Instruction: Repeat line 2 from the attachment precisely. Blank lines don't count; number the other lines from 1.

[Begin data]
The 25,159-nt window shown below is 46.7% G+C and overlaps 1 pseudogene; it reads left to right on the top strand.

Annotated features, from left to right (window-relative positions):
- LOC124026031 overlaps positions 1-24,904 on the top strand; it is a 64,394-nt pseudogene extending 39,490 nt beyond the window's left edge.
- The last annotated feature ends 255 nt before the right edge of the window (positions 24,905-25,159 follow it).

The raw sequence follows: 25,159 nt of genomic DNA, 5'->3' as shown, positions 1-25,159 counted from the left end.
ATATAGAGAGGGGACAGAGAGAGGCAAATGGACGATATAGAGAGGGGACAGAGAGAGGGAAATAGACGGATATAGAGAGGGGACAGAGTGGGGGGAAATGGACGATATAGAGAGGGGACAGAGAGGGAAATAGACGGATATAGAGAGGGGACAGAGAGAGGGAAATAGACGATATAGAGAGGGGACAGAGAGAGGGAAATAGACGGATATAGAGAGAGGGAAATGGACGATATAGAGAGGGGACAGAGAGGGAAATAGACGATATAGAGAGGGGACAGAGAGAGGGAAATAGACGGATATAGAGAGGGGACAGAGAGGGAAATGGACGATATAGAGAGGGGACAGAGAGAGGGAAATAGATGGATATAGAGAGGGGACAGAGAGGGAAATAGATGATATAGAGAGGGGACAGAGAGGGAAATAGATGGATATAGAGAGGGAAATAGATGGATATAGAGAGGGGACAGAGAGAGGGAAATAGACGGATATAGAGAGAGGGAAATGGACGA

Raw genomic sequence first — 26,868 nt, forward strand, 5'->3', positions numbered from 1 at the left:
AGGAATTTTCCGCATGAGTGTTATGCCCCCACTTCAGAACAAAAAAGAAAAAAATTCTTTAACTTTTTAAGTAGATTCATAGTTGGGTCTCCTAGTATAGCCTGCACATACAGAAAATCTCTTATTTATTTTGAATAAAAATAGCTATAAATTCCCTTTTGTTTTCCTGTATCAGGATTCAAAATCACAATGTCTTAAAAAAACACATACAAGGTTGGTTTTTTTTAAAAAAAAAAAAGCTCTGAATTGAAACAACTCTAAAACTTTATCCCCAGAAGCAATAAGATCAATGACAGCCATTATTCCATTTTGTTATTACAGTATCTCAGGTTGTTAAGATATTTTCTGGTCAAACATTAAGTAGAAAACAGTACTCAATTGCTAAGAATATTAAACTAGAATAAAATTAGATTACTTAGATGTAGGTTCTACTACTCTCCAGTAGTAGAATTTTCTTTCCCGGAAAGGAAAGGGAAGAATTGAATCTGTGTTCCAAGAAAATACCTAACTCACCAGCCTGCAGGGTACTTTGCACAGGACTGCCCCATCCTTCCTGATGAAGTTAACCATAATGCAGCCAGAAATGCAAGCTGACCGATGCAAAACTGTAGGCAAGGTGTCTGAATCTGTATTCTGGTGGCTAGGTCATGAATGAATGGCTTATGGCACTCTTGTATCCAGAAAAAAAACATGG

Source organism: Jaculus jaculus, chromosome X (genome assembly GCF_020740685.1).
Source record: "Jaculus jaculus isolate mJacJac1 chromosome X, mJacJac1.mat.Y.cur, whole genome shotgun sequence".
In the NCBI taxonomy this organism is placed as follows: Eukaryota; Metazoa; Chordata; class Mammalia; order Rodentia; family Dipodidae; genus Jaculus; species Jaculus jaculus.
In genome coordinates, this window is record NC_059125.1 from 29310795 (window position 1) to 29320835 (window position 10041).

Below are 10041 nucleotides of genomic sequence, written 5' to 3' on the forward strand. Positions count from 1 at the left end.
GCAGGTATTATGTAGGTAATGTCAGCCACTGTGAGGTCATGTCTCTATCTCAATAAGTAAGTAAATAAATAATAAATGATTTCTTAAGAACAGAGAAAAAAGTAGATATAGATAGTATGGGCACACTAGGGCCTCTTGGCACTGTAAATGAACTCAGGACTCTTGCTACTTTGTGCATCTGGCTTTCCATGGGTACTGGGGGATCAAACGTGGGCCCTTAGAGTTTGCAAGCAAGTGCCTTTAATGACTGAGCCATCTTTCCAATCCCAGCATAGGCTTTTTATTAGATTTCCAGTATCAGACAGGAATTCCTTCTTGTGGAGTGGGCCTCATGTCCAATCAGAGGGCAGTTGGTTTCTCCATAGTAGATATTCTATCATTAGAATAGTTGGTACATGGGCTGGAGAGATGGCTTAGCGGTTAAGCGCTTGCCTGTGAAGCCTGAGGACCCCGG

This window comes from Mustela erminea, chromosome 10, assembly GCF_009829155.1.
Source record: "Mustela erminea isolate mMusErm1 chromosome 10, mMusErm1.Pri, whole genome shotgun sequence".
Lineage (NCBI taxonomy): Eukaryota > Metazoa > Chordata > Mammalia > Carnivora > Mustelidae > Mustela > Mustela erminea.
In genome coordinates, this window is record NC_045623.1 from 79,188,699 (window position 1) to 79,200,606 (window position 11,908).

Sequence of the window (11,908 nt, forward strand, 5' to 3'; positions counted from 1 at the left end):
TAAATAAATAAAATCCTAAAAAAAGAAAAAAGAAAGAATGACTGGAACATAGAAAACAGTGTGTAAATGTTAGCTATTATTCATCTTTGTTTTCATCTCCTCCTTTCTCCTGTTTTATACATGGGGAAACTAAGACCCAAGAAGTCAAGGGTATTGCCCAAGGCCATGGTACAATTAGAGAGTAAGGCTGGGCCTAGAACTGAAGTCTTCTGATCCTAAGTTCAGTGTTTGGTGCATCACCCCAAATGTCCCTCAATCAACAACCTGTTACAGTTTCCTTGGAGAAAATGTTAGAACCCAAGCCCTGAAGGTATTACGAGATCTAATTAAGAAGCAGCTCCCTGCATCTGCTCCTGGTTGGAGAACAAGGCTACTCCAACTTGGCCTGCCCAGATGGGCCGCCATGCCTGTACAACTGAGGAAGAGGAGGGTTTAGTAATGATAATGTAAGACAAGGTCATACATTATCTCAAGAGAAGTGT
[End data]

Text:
Annotated features, from left to right (window-relative positions):